11 of supposedly unclear tets. Slavery, although not rooted in creation ut symptomatic of the fall, is used as a model in connection with discussion of the redemptive movement hermeneutic and the importance of recognizing the notion of a trajectory. This principle-ased historical cultural approach, as the majority of the North American Division (NAD) study committee descries it, enales the Bile to e read as supporting women s ordination even though some passages on a plain reading suggest otherwise. It is essentially arguing for pluralism in hermeneutical method as the diagram accompanying the NAD majority report makes clear: 0 A continuum of hermeneutical approaches NO INSPIRATION THOUGHT INSPIRATION BIBLICAL INERRANCY Historical-Critical Principle-Based Historical-Cultural Historical-Grammatical Literalistic 0 Two Methods Two Outcomes Methods-of-Bile-Study Document 0 Certainly we must recognize ilical principles and the eistence within Scripture, ased on the plan of salvation, of a progression from Creation to Re-Creation. But, when Bile tets seem to e saying different things, what constraints can e put in place to prevent human reason from elevating one or two passages to a position of unwarranted importance over all the others? Ellen White provides some important guidance on this question: To understand doctrine, ring all the scriptures together on the suject you wish to know, then let every word have its proper influence; and if you can form your theory without a contradiction, you cannot e in error. Before aritrarily elevating some tets aove others, all the scriptures on a given suject should e carefully studied and every word must e carefully considered. In determining whether the ordination of women is ilical, a particular word may in fact make a crucial contriution to a correct Kendra Haloviak Valentine, Is Headship Theology Bilical? in NADTOSC Report,. Further, see Wahlen, Hermeneutics and Scripture, 0. Ahn,, citing William J. We, Slaves, Women, & Homoseuals: Eploring the Hermeneutics of Cultural Analysis (Downers Grove, Ill.: InterVarsity Press, 00). 0 Report Summary, in NADTOSC Report,. Ellen G. White (quoting approvingly of William Miller s hermeneutic), Notes of Travel, RH, Nov.,, par..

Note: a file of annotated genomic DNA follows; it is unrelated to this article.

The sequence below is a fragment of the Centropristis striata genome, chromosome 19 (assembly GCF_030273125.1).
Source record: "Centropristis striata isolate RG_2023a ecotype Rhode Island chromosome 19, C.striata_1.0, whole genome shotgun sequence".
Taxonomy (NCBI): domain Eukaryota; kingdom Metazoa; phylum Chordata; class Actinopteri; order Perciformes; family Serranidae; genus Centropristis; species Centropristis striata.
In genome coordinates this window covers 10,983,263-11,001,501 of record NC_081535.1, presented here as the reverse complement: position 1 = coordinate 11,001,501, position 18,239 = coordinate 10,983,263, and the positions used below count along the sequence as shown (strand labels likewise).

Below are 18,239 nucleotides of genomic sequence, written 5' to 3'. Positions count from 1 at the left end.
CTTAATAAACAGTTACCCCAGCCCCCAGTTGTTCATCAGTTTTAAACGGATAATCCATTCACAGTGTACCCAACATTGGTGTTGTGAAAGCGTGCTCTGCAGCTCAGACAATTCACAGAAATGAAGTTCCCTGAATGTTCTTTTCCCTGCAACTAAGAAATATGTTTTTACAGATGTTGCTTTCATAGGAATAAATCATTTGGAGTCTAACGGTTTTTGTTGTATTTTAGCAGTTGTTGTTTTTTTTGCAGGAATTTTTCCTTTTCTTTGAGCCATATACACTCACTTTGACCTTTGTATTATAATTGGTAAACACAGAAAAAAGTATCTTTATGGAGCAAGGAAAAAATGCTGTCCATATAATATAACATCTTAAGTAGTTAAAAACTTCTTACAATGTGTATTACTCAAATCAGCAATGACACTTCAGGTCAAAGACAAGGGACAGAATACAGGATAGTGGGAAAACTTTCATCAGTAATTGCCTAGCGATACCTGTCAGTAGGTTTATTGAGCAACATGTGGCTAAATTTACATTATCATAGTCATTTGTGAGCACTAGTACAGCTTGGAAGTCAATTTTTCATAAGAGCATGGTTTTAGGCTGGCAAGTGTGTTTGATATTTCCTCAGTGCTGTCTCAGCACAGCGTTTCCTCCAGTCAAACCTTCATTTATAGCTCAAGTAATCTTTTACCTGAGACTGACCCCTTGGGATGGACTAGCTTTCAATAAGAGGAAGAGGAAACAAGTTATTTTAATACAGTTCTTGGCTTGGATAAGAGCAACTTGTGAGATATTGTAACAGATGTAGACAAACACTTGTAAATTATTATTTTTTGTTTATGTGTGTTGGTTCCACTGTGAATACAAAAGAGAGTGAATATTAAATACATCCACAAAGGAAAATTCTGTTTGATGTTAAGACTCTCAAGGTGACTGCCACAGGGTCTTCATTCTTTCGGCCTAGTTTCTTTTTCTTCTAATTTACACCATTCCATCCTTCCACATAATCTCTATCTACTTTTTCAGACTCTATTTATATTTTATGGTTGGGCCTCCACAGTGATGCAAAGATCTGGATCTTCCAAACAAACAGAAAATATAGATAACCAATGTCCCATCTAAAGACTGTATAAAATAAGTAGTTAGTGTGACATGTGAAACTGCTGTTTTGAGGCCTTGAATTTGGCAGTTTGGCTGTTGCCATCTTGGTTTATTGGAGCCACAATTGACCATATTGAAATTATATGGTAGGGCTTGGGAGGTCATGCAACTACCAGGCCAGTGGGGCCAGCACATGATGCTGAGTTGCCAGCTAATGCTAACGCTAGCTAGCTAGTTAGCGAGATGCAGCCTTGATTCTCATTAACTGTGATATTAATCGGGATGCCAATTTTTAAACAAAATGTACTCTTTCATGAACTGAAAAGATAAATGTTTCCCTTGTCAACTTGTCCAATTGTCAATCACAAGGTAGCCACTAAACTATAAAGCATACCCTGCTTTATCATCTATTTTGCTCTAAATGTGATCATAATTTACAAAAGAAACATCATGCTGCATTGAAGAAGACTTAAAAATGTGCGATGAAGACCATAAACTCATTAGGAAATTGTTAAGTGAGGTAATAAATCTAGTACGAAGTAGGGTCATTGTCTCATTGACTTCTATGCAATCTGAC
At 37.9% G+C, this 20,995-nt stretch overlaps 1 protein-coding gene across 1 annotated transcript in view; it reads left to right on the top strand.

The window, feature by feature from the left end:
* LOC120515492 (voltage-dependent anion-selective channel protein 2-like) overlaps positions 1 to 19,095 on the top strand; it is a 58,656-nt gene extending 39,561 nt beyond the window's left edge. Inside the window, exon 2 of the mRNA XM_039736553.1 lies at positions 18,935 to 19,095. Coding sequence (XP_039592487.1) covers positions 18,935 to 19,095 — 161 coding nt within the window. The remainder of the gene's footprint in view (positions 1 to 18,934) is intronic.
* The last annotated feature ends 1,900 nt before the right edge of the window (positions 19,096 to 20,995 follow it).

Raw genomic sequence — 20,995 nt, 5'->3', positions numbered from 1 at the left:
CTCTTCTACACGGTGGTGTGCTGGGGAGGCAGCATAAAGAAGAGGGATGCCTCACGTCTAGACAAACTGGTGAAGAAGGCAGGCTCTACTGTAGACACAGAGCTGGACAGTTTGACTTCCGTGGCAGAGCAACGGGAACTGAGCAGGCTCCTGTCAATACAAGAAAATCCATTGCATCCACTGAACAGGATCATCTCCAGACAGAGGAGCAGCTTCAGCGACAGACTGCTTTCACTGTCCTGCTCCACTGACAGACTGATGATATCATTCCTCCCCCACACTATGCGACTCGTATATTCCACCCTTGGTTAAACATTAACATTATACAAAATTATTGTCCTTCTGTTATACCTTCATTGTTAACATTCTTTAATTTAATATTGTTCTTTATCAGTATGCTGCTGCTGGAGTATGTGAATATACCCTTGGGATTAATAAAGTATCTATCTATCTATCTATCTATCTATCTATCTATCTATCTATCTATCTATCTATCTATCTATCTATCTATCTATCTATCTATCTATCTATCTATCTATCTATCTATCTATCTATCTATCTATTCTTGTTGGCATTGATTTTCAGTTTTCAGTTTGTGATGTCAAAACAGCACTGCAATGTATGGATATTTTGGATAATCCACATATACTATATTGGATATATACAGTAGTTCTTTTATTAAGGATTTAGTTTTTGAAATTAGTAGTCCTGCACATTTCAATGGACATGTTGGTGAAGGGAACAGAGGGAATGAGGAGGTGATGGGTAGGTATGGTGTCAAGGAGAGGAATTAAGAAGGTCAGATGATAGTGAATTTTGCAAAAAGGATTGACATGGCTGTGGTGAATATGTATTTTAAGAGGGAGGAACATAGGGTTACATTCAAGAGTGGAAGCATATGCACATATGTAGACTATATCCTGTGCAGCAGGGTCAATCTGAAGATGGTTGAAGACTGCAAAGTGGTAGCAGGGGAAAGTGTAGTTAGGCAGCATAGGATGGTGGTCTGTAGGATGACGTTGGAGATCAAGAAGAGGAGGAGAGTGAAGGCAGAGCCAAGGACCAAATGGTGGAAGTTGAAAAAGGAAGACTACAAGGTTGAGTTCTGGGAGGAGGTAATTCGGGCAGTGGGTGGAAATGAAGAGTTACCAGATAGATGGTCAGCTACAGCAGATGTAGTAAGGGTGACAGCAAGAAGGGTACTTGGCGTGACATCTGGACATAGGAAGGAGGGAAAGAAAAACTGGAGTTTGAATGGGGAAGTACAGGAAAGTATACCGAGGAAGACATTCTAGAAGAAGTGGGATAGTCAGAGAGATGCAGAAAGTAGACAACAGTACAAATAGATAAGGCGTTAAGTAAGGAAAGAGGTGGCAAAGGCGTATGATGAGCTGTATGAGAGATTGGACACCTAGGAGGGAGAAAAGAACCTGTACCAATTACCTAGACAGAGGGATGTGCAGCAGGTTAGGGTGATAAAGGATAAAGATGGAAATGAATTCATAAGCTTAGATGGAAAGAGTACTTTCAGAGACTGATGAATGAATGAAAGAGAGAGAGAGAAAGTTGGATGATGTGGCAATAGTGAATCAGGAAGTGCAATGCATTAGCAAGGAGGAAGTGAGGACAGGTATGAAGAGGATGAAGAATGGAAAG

12 0 0 0 understanding of the Bile s teaching on the topic. According to the Methods of Bile Study document: Human reason is suject to the Bile, not equal to or aove it. God intends that human reason e used to its fullest etent, ut within the contet and under the authority of His Word rather than independent of it. The Bile is its own est interpreter and when studied as a whole it depicts a consistent, harmonious truth.... Although it was given to those who lived in an ancient Near Eastern/Mediterranean contet, the Bile transcends its cultural ackgrounds to serve as God s Word for all cultural, racial, and situational contets in all ages. This affirmation stands in direct opposition to the Culturally-Based Interpretation and Cultural Relativity in Revelation principles (see p. aove). Nevertheless, the application of these principles is now eginning to e seen among some Adventist interpreters, which has led to a difference in hermeneutical method within the church. A False Dichotomy The Culturally-Based Interpretation principle presupposes that all readers of the Bile distinguish the universal from the cultural ased on their own individual criteria and personal preferences. According to some, the different conclusions reached stems from whether the ilical tet is read literalistically or in a principled way. This is hardly a fair representation of interpretative options inasmuch as those who find no ilical support for ordaining women would likewise reject a literalistic approach. Such a characterization of method among Seventh-day Adventists is a false dichotomy. The emphasis on principled versus literalistic readings of the Bile effectively removes the issue from what Scripture says to how it is read. Thus, each reader determines what is universal and what is culturally specific and the limitations of the reader of Scripture control the process of interpretation. Under the sith principle, Cultural Relativity, the interpreter distinguishes what is normative from what is Methods of Bile Study,,... Iid.,.a.- (emphasis supplied). John C. Brunt, Ordination of women: a hermeneutical question, Ministry (Septemer ), -. Similarly, Ján Barna, Ordination of Women in Seventh-day Adventist Theology: A Bilical and Theological Analysis and Synthesis of the Deate with Special Attention to Hermeneutical Matters (Ph.D. diss., Trinity College, University of Bristol, 00), 0, -. Feli,. See the warning in Ahn,, that language represents a perception of reality, which may e understood in more than one way.... The author attempts to persuade us to see things his or her way, while readers decipher meaning from their own contets.